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Patrick Pontificates: Against Perfectionism

Today, I have a confession to make. I have to admit something about myself. I have to confess that … I’m an incorrigible perfectionist! I always want to do everything correctly. I want the work I produce to be perfect.

Okay, I admit that confession sounded a bit strange. You may be wondering why I think perfectionism is such a bad thing. Isn’t trying to do well a good thing? Isn’t the pursuit of perfection a good way of motivating oneself to succeed in college?

Well, it can be. In theory, striving for excellence is great. But sometimes, our pursuit of perfection can end up hurting us. We can waste too much time on projects, and thereby leave ourselves less time to work on other things.

Not convinced? Here’s an example. When I was in middle school, I wasted months putting together a 226-page report about Chinese history. (I only needed, like, 20 pages or something.) As an added bonus, the report even came complete with an unsolicited appendix discussing the general superiority of the Roman Empire over the Chinese dynasties, which was perhaps not the smartest thing to give to my Chinese-Canadian social studies teacher. Did I need to waste this much time on the report? Nope. Did it help me to waste all the time on the report? Probably not.

This example shows that we need to direct and channel our perfectionistic impulses in appropriate directions. If we channel our perfectionism well, we can use it to help ourselves succeed. Fortunately, this channeling is a skill I acquired sometime between middle school and college. Thus, in college, I was able to use my perfectionism in those contexts where it was useful, and I ended up producing some pretty high-quality work, if I do say so myself. And I was able to suppress my perfectionistic instincts in those contexts where perfection wasn’t required.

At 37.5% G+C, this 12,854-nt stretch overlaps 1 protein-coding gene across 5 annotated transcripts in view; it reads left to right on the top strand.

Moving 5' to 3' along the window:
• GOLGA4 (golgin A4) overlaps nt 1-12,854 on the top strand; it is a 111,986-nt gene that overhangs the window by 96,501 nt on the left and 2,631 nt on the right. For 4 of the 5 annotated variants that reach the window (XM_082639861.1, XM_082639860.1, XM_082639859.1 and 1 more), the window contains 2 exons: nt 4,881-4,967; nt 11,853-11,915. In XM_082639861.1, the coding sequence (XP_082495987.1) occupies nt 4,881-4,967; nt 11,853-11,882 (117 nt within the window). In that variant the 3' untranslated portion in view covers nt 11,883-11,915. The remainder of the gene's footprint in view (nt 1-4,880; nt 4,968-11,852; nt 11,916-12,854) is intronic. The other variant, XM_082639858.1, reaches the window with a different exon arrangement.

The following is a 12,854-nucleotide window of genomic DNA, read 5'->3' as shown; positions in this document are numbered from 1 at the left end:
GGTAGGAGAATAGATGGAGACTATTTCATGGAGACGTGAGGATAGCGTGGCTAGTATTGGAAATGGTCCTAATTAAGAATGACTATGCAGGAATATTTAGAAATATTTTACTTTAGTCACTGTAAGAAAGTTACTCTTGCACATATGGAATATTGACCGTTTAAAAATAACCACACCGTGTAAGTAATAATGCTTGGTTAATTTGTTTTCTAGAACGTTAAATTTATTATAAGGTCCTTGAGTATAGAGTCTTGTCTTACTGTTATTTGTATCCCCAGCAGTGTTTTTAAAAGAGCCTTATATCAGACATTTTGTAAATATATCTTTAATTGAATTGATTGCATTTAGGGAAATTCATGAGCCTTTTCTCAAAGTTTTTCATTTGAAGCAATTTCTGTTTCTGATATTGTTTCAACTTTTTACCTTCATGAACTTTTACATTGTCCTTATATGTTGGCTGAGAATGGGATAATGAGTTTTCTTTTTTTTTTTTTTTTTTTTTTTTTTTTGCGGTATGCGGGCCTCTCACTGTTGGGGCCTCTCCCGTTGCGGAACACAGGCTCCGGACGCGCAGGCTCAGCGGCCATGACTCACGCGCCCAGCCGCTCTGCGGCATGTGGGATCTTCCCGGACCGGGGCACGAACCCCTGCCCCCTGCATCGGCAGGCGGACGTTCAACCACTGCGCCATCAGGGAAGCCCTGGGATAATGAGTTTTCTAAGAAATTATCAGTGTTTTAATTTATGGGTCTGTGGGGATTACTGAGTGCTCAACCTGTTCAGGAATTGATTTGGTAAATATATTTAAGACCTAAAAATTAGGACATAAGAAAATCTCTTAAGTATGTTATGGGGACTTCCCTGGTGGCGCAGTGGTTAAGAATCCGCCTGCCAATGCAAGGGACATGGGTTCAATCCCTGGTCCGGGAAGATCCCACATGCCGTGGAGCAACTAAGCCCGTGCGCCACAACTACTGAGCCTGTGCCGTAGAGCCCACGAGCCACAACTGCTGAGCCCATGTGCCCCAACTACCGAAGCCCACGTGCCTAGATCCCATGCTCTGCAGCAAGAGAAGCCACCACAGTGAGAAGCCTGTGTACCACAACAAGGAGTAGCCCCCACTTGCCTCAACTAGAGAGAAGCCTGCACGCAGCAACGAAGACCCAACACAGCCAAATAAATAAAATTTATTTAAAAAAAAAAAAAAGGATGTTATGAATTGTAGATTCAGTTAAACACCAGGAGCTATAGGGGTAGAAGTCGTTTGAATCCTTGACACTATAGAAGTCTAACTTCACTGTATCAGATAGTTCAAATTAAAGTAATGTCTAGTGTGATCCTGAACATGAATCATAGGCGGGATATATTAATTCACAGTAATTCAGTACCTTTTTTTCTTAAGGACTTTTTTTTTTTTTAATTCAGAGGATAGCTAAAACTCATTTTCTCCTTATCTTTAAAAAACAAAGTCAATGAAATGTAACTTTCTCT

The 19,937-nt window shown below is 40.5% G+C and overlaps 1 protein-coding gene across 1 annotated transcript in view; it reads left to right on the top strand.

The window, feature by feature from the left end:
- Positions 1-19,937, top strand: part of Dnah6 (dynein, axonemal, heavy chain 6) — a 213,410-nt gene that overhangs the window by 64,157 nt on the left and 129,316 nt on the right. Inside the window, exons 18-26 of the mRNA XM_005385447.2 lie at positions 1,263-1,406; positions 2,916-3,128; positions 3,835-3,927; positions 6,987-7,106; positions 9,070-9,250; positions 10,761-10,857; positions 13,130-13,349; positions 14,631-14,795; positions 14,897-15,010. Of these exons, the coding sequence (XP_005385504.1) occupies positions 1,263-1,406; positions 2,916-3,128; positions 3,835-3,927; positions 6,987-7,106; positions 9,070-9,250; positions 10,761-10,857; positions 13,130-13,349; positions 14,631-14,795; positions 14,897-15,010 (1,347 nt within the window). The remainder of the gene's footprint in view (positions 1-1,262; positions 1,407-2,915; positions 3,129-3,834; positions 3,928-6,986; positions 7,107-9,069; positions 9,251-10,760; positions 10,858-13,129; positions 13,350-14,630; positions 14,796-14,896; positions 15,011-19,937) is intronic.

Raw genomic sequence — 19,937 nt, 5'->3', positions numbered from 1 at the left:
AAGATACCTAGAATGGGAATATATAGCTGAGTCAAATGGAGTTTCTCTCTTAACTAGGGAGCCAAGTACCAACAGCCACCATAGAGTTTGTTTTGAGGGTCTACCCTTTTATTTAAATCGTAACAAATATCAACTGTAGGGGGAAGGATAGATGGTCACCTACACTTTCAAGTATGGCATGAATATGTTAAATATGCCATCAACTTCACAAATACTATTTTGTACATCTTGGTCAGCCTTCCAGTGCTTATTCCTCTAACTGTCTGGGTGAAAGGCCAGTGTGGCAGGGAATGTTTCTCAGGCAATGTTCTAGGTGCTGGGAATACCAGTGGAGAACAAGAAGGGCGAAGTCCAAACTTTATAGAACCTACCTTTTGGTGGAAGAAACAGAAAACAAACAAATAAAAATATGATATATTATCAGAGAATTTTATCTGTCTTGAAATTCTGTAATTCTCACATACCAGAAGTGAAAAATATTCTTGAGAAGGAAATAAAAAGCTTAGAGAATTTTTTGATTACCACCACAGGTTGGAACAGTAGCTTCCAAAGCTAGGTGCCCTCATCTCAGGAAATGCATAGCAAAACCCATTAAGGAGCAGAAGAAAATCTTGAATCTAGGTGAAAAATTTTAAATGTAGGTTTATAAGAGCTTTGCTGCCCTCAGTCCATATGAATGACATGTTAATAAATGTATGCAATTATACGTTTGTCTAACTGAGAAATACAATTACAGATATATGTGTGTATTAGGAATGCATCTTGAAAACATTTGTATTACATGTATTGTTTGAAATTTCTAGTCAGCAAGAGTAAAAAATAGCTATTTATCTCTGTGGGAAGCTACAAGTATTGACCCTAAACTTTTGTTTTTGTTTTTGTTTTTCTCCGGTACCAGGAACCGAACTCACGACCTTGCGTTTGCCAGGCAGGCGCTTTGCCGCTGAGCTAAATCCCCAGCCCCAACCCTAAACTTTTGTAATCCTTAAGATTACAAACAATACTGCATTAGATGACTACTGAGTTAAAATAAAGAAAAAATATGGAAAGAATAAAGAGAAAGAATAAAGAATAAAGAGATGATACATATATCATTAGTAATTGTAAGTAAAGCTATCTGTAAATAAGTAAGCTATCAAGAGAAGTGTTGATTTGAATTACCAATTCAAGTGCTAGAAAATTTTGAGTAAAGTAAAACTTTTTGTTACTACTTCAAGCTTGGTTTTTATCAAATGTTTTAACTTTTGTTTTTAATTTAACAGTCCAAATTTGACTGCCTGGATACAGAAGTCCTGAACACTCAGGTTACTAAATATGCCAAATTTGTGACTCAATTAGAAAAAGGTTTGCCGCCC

Now, how do we know when it’s appropriate to be perfectionistic?

Well, basically we want to be selfish. Yes, this is one of those contexts where selfishness is perfectly acceptable. I’m not only officially giving you permission to be selfish, but actively encouraging you to be selfish.

We want to ask ourselves some questions:

  • Is putting extra effort into the pursuit of excellence on this task actually going to help me achieve my goals?
  • [If you answered “yes” to the first question]: Is putting extra effort into the pursuit of excellence on this task going to do a better job of helping me achieve my goals than putting extra effort into the pursuit of excellence on other tasks?

If you answer “Yes” to both, then great! Go ahead and strive for perfection. But if you are spending time and energy on some non-leisure, school-related thing that’s not going to help you, be selfish and turn your energy towards something that will help.

I realize it can sometimes be tricky to tell which projects are more important than others, but never fear, I’ve written some thoughts about that as well.

We want to be selfish, selective perfectionists: not perfectionists about everything, but perfectionists about things that help us succeed.

And what are your thoughts?
Are you a perfectionist?
Do you agree or disagree with my suggestions?

Please add your thoughts in comments!

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Patrick Dwyer

Patrick is an autistic graduate student in the psychology department at UC Davis with a broad interest in helping to ensure that autistic and neurodivergent people can lead fulfilling lives. He plans to use eye-tracking and electrophysiology to explore the heterogeneity of the autism spectrum and different phenotypes of autism, and is particularly interested in studying sensory processing and sensory sensitivities in autism. He has also facilitated peer-support groups for other autistic college students. You can find more of Patrick’s writing on his blog at autisticscholar.com.

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